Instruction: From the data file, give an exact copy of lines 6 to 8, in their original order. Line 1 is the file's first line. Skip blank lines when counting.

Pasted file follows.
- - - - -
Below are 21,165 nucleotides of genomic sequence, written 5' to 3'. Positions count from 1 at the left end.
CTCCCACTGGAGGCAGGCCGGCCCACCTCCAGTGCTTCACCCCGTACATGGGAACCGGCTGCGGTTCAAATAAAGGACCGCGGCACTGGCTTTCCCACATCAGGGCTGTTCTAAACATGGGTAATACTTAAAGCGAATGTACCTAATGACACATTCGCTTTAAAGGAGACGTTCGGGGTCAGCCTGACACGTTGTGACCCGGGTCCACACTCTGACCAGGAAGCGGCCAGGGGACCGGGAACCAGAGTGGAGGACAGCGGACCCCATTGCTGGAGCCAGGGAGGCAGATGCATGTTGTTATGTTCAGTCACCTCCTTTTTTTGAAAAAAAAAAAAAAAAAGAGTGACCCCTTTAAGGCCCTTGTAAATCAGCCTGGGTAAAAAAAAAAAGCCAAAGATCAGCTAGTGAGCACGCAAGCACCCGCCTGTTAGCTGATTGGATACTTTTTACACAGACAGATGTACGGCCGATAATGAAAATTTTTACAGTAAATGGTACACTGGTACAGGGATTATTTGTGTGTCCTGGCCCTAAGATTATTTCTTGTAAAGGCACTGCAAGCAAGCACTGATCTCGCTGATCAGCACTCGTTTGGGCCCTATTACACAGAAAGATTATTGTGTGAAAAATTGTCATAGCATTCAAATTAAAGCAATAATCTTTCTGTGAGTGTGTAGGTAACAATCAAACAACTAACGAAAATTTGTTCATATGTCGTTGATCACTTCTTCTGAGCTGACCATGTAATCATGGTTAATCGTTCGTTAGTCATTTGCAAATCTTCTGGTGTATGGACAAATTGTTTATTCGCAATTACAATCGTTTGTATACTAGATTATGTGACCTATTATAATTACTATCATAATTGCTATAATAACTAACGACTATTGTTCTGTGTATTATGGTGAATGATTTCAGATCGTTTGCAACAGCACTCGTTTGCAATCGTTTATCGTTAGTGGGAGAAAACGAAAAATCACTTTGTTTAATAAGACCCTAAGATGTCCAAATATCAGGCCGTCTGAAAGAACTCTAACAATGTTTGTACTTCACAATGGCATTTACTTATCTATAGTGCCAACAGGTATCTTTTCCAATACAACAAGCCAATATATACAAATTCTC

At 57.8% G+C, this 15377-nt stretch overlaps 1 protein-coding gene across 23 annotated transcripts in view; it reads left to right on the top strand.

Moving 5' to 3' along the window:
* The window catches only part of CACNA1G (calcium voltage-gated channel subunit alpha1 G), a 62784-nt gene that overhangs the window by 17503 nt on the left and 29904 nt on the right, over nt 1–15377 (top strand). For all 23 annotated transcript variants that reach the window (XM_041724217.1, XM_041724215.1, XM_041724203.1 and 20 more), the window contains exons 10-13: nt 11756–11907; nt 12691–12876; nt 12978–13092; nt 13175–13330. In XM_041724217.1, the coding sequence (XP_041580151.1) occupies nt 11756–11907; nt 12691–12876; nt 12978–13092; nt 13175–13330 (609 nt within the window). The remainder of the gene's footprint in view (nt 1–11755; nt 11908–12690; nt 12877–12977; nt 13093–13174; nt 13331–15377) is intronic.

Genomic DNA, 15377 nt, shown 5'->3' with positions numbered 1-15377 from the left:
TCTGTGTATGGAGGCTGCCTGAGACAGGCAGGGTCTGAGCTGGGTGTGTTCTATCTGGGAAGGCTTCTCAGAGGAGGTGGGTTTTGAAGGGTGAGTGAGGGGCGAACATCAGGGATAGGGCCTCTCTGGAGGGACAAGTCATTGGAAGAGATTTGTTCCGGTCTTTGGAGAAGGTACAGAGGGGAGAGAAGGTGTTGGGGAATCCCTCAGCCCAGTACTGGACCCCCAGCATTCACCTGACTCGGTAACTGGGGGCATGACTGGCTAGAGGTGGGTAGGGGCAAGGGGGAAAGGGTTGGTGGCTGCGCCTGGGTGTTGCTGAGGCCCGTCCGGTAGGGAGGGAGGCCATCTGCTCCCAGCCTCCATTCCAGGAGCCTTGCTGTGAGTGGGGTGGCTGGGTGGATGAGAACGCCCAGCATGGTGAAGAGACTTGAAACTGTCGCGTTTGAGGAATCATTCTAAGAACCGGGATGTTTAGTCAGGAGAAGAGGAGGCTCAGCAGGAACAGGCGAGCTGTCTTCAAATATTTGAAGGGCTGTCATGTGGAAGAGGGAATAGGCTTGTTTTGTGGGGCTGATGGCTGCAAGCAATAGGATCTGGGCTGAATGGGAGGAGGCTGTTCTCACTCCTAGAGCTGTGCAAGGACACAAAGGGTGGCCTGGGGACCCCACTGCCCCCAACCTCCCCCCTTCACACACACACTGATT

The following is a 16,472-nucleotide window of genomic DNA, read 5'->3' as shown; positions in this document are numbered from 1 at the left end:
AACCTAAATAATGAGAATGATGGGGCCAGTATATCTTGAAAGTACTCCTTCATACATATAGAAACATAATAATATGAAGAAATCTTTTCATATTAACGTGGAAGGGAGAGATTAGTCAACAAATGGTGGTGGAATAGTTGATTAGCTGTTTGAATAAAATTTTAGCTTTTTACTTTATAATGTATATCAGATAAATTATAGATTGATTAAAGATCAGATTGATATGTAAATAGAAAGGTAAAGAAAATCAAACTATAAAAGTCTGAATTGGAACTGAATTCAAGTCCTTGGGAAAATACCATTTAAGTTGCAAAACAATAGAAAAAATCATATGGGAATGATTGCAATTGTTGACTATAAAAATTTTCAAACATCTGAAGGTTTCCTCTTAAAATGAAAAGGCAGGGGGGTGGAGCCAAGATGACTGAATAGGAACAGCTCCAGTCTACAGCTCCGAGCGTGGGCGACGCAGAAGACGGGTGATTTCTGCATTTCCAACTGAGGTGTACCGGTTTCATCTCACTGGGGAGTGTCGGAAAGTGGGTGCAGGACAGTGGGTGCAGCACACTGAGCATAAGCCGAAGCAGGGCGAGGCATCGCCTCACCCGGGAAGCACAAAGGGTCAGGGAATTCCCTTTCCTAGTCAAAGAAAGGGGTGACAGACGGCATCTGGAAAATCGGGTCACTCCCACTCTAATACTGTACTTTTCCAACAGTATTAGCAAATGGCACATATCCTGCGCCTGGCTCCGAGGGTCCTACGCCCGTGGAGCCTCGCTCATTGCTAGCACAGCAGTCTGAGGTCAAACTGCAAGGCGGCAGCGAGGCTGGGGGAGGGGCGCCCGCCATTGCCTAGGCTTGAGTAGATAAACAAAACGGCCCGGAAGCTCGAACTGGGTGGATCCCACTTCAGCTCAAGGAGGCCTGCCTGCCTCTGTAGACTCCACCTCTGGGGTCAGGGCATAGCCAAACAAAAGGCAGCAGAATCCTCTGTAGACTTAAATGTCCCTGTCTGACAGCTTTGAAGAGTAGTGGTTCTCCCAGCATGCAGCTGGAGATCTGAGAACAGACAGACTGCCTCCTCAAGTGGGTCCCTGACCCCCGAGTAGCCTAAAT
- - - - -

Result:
Genomic DNA, 15377 nt, shown 5'->3' with positions numbered 1-15377 from the left:
TCTGTGTATGGAGGCTGCCTGAGACAGGCAGGGTCTGAGCTGGGTGTGTTCTATCTGGGAAGGCTTCTCAGAGGAGGTGGGTTTTGAAGGGTGAGTGAGGGGCGAACATCAGGGATAGGGCCTCTCTGGAGGGACAAGTCATTGGAAGAGATTTGTTCCGGTCTTTGGAGAAGGTACAGAGGGGAGAGAAGGTGTTGGGGAATCCCTCAGCCCAGTACTGGACCCCCAGCATTCACCTGACTCGGTAACTGGGGGCATGACTGGCTAGAGGTGGGTAGGGGCAAGGGGGAAAGGGTTGGTGGCTGCGCCTGGGTGTTGCTGAGGCCCGTCCGGTAGGGAGGGAGGCCATCTGCTCCCAGCCTCCATTCCAGGAGCCTTGCTGTGAGTGGGGTGGCTGGGTGGATGAGAACGCCCAGCATGGTGAAGAGACTTGAAACTGTCGCGTTTGAGGAATCATTCTAAGAACCGGGATGTTTAGTCAGGAGAAGAGGAGGCTCAGCAGGAACAGGCGAGCTGTCTTCAAATATTTGAAGGGCTGTCATGTGGAAGAGGGAATAGGCTTGTTTTGTGGGGCTGATGGCTGCAAGCAATAGGATCTGGGCTGAATGGGAGGAGGCTGTTCTCACTCCTAGAGCTGTGCAAGGACACAAAGGGTGGCCTGGGGACCCCACTGCCCCCAACCTCCCCCCTTCACACACACACTGATT

The following is a 16,472-nucleotide window of genomic DNA, read 5'->3' as shown; positions in this document are numbered from 1 at the left end: